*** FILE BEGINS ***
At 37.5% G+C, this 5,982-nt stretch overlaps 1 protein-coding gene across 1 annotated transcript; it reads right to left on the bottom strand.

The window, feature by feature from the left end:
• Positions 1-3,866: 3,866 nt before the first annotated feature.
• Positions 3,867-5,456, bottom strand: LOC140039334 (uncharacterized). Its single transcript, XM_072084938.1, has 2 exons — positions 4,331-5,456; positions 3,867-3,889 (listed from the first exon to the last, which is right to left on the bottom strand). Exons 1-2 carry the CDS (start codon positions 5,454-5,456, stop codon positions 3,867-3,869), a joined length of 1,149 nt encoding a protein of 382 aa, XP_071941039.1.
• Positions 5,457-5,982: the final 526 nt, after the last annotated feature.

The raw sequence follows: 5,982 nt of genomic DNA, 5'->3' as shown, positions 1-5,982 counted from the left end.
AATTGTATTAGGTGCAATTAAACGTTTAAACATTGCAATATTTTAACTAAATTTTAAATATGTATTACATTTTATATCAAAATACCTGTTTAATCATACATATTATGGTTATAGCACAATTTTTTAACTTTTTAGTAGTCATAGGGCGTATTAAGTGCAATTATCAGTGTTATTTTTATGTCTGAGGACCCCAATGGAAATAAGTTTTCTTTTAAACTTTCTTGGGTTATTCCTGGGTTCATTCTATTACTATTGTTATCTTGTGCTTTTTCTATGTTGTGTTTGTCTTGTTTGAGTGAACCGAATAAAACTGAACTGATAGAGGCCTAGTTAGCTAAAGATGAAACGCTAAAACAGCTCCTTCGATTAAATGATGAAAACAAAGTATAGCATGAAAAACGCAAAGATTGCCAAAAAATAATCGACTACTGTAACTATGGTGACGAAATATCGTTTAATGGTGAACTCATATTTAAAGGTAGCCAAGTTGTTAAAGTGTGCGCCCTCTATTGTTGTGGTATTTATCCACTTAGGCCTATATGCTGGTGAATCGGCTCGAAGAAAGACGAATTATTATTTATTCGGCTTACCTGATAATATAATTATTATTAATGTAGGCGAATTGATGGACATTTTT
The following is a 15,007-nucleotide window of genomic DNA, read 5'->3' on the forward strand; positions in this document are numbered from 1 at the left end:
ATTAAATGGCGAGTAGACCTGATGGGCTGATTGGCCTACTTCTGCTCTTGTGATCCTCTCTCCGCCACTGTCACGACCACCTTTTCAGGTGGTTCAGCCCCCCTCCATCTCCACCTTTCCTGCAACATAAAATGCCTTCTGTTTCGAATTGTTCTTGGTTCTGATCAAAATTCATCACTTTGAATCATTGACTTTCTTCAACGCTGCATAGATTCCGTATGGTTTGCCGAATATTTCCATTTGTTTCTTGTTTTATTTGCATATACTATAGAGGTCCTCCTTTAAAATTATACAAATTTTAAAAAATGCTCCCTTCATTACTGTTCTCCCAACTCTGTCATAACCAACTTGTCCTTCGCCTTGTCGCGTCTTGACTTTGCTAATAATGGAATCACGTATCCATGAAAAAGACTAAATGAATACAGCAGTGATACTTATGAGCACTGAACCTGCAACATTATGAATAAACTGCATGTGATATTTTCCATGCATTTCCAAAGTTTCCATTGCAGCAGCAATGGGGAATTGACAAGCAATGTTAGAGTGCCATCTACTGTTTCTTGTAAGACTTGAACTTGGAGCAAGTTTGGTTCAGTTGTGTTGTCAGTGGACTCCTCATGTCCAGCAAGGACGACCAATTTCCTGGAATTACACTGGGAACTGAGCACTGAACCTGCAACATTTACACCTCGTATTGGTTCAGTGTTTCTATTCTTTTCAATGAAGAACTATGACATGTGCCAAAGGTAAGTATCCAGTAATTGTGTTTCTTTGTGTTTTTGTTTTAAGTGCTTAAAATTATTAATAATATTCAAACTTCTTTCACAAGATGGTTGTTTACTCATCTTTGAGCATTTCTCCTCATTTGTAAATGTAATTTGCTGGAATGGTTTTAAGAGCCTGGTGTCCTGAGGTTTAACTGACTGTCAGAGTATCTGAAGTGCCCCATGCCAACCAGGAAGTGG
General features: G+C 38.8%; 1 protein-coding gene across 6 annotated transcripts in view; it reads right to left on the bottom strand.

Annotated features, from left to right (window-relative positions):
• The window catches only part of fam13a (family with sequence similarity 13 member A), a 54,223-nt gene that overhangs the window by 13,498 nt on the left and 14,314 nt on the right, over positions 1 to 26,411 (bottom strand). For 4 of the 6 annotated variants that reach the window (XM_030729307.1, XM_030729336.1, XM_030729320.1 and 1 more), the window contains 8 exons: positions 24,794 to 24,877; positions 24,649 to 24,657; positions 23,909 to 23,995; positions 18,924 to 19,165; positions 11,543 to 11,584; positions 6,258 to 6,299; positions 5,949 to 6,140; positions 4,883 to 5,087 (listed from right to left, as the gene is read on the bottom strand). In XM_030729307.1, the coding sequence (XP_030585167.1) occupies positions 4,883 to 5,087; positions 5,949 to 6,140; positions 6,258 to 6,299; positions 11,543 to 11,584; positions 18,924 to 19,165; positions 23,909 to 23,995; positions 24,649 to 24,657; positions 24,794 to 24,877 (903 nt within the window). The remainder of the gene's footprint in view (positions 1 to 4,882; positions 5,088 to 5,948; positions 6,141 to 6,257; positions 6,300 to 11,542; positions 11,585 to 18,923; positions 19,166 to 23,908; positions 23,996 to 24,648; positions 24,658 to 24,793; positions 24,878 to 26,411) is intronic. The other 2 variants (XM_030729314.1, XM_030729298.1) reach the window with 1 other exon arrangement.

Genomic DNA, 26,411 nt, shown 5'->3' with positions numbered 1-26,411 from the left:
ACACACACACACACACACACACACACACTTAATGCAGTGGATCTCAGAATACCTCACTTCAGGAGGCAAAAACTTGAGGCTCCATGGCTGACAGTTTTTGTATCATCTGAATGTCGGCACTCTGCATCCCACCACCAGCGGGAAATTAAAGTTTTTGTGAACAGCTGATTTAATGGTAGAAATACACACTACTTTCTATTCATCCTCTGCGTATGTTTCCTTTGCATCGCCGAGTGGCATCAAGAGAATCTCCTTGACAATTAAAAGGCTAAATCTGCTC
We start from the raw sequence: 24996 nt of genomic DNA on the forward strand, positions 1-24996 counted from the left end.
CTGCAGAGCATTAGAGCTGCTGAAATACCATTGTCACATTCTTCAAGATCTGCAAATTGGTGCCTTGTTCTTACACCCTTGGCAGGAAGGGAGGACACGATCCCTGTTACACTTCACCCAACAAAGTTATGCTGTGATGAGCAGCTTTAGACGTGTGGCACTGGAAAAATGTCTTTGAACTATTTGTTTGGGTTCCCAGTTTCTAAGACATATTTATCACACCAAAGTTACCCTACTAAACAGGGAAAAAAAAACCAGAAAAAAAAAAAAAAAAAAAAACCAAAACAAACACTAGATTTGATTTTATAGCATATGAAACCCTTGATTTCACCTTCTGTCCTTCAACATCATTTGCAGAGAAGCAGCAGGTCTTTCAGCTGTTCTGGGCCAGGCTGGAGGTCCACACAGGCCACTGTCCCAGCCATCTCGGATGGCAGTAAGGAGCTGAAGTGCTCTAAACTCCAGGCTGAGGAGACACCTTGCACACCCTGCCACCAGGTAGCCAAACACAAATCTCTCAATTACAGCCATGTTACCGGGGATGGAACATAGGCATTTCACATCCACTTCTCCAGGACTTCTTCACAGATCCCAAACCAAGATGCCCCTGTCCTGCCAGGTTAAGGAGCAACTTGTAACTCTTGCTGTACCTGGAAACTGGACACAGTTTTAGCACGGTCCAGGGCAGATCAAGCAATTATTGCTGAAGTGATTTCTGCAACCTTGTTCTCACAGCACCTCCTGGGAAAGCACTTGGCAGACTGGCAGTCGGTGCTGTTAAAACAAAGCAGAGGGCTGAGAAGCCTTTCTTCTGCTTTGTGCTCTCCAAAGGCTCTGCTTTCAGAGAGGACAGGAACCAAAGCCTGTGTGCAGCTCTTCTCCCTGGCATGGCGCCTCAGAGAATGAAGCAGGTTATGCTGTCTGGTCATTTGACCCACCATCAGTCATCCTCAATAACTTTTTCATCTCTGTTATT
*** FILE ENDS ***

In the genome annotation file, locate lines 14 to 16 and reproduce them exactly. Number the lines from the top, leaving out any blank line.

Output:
ACACACACACACACACACACACACACACTTAATGCAGTGGATCTCAGAATACCTCACTTCAGGAGGCAAAAACTTGAGGCTCCATGGCTGACAGTTTTTGTATCATCTGAATGTCGGCACTCTGCATCCCACCACCAGCGGGAAATTAAAGTTTTTGTGAACAGCTGATTTAATGGTAGAAATACACACTACTTTCTATTCATCCTCTGCGTATGTTTCCTTTGCATCGCCGAGTGGCATCAAGAGAATCTCCTTGACAATTAAAAGGCTAAATCTGCTC
We start from the raw sequence: 24996 nt of genomic DNA on the forward strand, positions 1-24996 counted from the left end.
CTGCAGAGCATTAGAGCTGCTGAAATACCATTGTCACATTCTTCAAGATCTGCAAATTGGTGCCTTGTTCTTACACCCTTGGCAGGAAGGGAGGACACGATCCCTGTTACACTTCACCCAACAAAGTTATGCTGTGATGAGCAGCTTTAGACGTGTGGCACTGGAAAAATGTCTTTGAACTATTTGTTTGGGTTCCCAGTTTCTAAGACATATTTATCACACCAAAGTTACCCTACTAAACAGGGAAAAAAAAACCAGAAAAAAAAAAAAAAAAAAAAACCAAAACAAACACTAGATTTGATTTTATAGCATATGAAACCCTTGATTTCACCTTCTGTCCTTCAACATCATTTGCAGAGAAGCAGCAGGTCTTTCAGCTGTTCTGGGCCAGGCTGGAGGTCCACACAGGCCACTGTCCCAGCCATCTCGGATGGCAGTAAGGAGCTGAAGTGCTCTAAACTCCAGGCTGAGGAGACACCTTGCACACCCTGCCACCAGGTAGCCAAACACAAATCTCTCAATTACAGCCATGTTACCGGGGATGGAACATAGGCATTTCACATCCACTTCTCCAGGACTTCTTCACAGATCCCAAACCAAGATGCCCCTGTCCTGCCAGGTTAAGGAGCAACTTGTAACTCTTGCTGTACCTGGAAACTGGACACAGTTTTAGCACGGTCCAGGGCAGATCAAGCAATTATTGCTGAAGTGATTTCTGCAACCTTGTTCTCACAGCACCTCCTGGGAAAGCACTTGGCAGACTGGCAGTCGGTGCTGTTAAAACAAAGCAGAGGGCTGAGAAGCCTTTCTTCTGCTTTGTGCTCTCCAAAGGCTCTGCTTTCAGAGAGGACAGGAACCAAAGCCTGTGTGCAGCTCTTCTCCCTGGCATGGCGCCTCAGAGAATGAAGCAGGTTATGCTGTCTGGTCATTTGACCCACCATCAGTCATCCTCAATAACTTTTTCATCTCTGTTATT